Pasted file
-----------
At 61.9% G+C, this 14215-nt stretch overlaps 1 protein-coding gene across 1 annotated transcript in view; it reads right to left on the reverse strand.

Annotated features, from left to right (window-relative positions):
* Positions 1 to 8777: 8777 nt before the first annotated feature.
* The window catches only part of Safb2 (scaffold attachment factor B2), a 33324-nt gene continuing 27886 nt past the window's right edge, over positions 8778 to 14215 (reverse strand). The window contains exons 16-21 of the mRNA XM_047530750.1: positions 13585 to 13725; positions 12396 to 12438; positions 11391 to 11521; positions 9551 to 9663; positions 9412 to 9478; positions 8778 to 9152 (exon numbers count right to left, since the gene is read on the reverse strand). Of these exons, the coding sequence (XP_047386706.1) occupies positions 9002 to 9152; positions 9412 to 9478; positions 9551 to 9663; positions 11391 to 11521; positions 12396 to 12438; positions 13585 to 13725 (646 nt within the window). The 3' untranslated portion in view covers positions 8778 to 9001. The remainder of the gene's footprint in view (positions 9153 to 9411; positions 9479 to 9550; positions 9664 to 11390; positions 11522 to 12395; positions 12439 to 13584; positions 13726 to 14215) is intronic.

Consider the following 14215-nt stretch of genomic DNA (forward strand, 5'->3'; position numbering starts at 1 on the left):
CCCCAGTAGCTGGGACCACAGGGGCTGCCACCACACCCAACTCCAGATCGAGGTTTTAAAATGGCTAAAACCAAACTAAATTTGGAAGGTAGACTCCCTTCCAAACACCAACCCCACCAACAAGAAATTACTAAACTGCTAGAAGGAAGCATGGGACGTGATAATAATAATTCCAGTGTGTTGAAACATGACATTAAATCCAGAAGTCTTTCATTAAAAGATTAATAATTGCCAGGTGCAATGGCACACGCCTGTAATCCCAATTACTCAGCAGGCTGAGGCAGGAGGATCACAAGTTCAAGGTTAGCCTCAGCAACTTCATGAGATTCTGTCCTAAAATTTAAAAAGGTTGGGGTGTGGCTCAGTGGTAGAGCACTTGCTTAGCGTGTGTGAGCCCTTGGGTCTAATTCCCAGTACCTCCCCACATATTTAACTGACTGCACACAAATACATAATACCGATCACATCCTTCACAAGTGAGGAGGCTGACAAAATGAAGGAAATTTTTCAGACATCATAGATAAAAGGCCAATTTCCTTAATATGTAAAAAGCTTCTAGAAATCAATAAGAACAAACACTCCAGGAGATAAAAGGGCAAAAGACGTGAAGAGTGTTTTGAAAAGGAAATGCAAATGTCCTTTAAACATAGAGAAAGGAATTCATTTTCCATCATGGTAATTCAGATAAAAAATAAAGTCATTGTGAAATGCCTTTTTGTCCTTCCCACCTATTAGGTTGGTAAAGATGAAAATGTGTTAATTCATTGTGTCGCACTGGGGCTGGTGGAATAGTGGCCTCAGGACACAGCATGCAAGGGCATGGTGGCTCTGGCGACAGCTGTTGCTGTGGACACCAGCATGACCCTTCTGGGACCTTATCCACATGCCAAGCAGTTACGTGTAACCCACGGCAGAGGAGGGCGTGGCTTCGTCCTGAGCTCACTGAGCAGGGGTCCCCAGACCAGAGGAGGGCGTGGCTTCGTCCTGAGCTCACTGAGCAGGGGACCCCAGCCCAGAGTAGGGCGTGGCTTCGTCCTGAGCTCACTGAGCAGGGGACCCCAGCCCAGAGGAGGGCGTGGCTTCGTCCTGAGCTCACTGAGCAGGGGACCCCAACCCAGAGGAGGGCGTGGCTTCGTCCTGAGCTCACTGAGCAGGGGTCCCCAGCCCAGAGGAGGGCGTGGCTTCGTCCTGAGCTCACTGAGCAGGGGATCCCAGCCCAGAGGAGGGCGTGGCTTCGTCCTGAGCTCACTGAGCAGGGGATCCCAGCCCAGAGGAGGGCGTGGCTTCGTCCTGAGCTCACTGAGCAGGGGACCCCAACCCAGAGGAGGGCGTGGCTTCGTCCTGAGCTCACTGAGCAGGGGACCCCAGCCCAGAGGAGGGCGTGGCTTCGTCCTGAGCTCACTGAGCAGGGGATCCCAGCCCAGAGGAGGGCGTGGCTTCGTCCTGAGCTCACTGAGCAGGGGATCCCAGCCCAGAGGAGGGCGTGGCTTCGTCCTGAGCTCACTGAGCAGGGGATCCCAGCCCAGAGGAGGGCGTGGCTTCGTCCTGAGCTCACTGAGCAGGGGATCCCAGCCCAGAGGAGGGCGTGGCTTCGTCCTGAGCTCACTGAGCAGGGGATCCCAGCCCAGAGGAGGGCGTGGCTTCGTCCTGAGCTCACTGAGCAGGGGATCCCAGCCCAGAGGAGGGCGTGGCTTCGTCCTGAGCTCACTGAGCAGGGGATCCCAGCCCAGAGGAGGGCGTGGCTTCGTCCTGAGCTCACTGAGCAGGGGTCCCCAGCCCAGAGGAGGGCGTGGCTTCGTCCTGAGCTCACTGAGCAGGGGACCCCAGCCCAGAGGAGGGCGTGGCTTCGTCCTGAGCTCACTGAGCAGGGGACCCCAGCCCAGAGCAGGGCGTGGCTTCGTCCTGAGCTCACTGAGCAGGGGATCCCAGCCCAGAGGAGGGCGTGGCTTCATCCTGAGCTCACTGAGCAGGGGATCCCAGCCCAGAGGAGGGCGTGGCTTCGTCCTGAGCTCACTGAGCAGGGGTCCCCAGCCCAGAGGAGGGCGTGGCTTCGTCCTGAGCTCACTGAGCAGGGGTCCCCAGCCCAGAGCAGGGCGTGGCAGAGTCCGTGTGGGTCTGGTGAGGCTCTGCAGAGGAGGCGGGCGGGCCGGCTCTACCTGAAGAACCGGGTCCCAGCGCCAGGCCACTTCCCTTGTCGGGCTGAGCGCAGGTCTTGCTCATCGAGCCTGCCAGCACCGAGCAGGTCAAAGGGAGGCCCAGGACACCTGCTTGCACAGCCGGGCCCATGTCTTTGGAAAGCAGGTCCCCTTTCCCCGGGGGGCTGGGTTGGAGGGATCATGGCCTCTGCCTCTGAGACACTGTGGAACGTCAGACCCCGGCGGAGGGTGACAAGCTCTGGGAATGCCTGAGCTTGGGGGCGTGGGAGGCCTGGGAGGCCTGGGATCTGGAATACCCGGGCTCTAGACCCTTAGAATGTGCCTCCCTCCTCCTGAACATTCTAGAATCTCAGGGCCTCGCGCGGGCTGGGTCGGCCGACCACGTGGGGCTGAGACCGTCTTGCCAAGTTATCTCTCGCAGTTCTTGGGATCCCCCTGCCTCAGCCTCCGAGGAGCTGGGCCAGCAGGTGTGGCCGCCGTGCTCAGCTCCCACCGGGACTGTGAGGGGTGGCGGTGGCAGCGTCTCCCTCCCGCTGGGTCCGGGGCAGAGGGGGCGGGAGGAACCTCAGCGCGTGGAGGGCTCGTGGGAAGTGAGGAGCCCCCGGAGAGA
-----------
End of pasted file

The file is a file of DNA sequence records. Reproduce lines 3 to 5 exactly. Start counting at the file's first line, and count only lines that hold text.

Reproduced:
* Positions 1 to 8777: 8777 nt before the first annotated feature.
* The window catches only part of Safb2 (scaffold attachment factor B2), a 33324-nt gene continuing 27886 nt past the window's right edge, over positions 8778 to 14215 (reverse strand). The window contains exons 16-21 of the mRNA XM_047530750.1: positions 13585 to 13725; positions 12396 to 12438; positions 11391 to 11521; positions 9551 to 9663; positions 9412 to 9478; positions 8778 to 9152 (exon numbers count right to left, since the gene is read on the reverse strand). Of these exons, the coding sequence (XP_047386706.1) occupies positions 9002 to 9152; positions 9412 to 9478; positions 9551 to 9663; positions 11391 to 11521; positions 12396 to 12438; positions 13585 to 13725 (646 nt within the window). The 3' untranslated portion in view covers positions 8778 to 9001. The remainder of the gene's footprint in view (positions 9153 to 9411; positions 9479 to 9550; positions 9664 to 11390; positions 11522 to 12395; positions 12439 to 13584; positions 13726 to 14215) is intronic.

Consider the following 14215-nt stretch of genomic DNA (forward strand, 5'->3'; position numbering starts at 1 on the left):